This is important to remember. Being terminated during probation (or trial period) is not the same as being fired; it is just a determination that the candidate is not a good fit for that position. I have seen many individuals terminated from one position, end up in another role a year later and be successful.



I see. Not that she has done it but so during probationary period, there is no mention of bad performance or insubordination?
USTrans  
#8 Posted : Thursday, March 30, 2017 6:59:48 PM(UTC)
USTrans

Rank: Groupie

Groups: Registered
Joined: 11/17/2015(UTC)
Posts: 58
Man
Germany
Location: Kaiserslautern Military Community

Thanks: 11 times
Was thanked: 16 time(s) in 14 post(s)
This is all conjecture...Your friend really needs to sit down with her supervisor and just have a conversation about their working relationship. Probationary periods are 2-years if you were hired after Nov 2015...which is a long time. If the supervisor is aware of how she feels and he/she (Supervisor) does not acknowledge, then she should make decisions that is best for her. On the other hand, the supervisor could appreciate that she sat down with them. I am assuming this conversation has not already happened.
thanks 2 users thanked USTrans for this useful post.
TheUnderverse15 on 3/30/2017(UTC), JDSIII on 3/30/2017(UTC)
Mike in VT  
#9 Posted : Friday, March 31, 2017 3:28:05 AM(UTC)

Rank: Senior Member

Groups: Registered
Joined: 3/26/2009(UTC)
Posts: 1,102

Thanks: 13 times
Was thanked: 56 time(s) in 53 post(s)
Originally Posted by: raafi Go to Quoted Post
A friend of mine works for one of the federal agencies. She is currently in her probationary period hired just before the freeze. She is having issues with her supervisor. As per her, her supervisor went from nice to nuts in no time. As per her, her supervisor who is also fairly recently hired by the agency assigns her work to later say that this is not what she wanted. and gets threaten to get written off.
She is pretty good in her profession with over a decade of experience under her belt. She has a long way before her probationary period ends. She is miserable but at the same time doesn't want to leave the job, which she worked really hard for. She suspects that she will get fired so she is not sure whether to resign of get fired.

How does resignation/firing looks on the resume if she decide to look for another federal job in future?
I think she may be able to collect unemployment but for future perspective it will hurt her in long run. Right?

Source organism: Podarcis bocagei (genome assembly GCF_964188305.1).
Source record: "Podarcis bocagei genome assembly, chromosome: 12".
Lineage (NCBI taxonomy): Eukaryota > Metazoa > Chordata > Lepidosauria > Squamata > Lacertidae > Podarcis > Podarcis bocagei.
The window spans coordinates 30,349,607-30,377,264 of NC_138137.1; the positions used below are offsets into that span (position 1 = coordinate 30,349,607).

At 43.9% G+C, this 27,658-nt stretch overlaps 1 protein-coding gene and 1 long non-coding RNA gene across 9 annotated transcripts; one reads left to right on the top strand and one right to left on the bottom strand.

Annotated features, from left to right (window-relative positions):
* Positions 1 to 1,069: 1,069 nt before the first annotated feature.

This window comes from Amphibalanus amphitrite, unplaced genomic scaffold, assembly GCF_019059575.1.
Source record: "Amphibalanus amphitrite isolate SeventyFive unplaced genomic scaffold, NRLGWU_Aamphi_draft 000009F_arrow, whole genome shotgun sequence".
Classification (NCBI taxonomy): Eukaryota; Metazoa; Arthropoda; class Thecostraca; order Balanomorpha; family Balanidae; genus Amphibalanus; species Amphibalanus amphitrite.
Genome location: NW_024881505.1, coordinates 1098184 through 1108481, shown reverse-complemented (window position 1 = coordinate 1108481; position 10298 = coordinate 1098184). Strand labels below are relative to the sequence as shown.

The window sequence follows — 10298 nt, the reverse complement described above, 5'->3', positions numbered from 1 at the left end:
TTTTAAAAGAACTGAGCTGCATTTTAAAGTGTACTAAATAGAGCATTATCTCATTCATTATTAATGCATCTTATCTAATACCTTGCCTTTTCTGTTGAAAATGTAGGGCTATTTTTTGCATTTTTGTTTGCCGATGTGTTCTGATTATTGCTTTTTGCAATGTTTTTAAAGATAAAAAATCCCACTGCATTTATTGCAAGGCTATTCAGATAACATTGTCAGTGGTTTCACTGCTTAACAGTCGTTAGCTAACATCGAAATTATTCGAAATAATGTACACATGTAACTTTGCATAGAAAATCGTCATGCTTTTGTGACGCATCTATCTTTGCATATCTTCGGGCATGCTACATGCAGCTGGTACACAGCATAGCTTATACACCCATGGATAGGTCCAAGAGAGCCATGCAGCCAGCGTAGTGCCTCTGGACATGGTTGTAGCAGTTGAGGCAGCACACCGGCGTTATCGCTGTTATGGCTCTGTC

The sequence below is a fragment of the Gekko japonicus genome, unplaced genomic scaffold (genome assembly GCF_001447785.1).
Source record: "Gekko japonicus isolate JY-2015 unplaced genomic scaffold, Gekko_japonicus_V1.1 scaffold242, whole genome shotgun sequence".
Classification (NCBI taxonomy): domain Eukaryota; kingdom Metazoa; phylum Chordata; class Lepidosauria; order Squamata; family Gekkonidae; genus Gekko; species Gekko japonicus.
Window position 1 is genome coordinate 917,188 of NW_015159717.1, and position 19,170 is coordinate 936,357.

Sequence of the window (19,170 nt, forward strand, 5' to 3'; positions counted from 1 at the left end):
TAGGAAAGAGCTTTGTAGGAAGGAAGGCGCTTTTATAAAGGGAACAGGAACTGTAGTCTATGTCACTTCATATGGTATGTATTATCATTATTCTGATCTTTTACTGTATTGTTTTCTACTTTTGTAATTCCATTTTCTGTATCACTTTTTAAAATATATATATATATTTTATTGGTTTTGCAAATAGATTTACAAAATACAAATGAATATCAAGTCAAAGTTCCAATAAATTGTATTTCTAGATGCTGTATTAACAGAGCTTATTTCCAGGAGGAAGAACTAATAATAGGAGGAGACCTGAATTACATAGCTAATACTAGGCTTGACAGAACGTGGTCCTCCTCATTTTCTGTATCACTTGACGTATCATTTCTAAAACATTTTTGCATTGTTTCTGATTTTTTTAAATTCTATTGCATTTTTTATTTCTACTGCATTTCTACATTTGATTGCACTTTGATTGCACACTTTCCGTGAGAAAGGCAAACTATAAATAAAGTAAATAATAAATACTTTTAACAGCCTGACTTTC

I told her she would lose her time in service if she doesn't find another federal gig(Impossible, thanks to hiring freeze) in 30 days I think, am I correct?

Bright side, I told her take a month long vacation and start job hunting again.

What would you do if it was you?


Here is my immediate concern...

You don't know if anything your friend says is accurate. The decision to fire somebody is not like it is in the private sector. There has to be a paper trail of incidents and conversations before a termination can be considered. In other words, if she has a feeling she is going to get fired, it's because she has had conversation with leadership multiple times about her performance. Also, most agencies have a Retention Board that looks at the probationary employees to determine if they are keepers. So it wouldn't be just one person's opinion.

BrownsFan  
#10 Posted : Friday, March 31, 2017 8:40:12 AM(UTC)
BrownsFan

Rank: Rookie

Groups: Registered
Joined: 12/20/2016(UTC)
Posts: 47
United States
Location: Virginia

Thanks: 2 times
Was thanked: 5 time(s) in 4 post(s)

DING....DING...DING!!! We have a winner!

I thought the same thing when reading this thread. You are reliant on the side you are being told is even close to accurate. Within the government the move to fire someone is lengthy and requires a detailed written reporting.

Your friend needs to have a professional one on one discussion with her supervisor. End of story.

Originally Posted by: Mike in VT Go to Quoted Post
Originally Posted by: raafi Go to Quoted Post
A friend of mine works for one of the federal agencies. She is currently in her probationary period hired just before the freeze. She is having issues with her supervisor. As per her, her supervisor went from nice to nuts in no time. As per her, her supervisor who is also fairly recently hired by the agency assigns her work to later say that this is not what she wanted. and gets threaten to get written off.